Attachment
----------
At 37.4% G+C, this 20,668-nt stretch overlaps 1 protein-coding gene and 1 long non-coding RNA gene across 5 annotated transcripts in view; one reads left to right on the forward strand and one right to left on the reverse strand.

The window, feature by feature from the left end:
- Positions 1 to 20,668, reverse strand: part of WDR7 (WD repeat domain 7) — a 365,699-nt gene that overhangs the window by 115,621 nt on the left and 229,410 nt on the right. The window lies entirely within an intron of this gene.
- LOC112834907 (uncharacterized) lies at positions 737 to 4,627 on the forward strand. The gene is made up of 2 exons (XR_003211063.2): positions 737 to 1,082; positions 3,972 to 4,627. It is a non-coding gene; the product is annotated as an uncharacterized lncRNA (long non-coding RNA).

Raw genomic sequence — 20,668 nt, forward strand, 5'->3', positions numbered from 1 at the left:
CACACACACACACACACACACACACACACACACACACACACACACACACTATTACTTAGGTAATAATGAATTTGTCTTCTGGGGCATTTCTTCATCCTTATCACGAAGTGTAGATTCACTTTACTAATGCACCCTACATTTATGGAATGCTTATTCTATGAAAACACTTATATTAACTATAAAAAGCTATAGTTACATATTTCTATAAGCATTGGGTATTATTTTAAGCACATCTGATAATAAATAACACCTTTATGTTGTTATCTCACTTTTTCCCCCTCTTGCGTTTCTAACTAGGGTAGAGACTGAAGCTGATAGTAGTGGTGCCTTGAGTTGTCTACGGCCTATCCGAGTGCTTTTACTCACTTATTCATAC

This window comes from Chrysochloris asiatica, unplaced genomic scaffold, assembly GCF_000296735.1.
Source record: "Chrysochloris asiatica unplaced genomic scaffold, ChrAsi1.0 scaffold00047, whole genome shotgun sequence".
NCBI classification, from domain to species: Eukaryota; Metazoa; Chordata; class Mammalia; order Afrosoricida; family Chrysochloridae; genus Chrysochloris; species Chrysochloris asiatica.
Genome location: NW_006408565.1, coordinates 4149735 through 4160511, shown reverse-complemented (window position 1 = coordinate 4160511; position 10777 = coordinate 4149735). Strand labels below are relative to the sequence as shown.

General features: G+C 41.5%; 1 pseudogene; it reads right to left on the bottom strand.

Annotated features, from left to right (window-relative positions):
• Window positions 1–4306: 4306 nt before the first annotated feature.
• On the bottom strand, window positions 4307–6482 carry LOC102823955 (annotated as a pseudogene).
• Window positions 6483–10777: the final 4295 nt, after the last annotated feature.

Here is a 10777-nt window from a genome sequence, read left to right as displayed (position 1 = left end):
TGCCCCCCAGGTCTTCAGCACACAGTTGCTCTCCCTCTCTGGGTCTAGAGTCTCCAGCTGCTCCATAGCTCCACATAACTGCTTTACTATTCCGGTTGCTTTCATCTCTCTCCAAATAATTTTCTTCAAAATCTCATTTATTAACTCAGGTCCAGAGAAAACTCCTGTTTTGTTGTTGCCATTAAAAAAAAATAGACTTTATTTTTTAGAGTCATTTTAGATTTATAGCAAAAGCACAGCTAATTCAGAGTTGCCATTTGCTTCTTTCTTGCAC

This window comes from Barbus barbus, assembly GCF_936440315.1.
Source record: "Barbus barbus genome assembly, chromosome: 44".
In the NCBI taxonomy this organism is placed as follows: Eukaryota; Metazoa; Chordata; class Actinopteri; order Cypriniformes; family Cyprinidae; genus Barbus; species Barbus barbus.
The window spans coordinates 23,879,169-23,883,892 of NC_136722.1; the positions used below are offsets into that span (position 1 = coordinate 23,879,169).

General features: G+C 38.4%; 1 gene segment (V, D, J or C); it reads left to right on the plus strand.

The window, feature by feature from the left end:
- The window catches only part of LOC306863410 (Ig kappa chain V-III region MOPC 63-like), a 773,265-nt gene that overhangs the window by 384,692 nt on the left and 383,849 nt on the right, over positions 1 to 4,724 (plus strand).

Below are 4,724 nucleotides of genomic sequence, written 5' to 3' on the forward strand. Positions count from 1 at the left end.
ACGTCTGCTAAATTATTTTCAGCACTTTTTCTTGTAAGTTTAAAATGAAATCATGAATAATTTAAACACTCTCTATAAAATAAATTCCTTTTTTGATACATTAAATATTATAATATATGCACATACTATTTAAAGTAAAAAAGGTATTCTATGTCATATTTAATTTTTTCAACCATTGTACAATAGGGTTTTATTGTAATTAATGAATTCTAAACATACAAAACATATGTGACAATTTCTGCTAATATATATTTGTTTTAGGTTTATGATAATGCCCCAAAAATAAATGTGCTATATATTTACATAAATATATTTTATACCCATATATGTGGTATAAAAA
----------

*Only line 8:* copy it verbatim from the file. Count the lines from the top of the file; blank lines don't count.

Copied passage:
Source record: "Chrysochloris asiatica unplaced genomic scaffold, ChrAsi1.0 scaffold00047, whole genome shotgun sequence".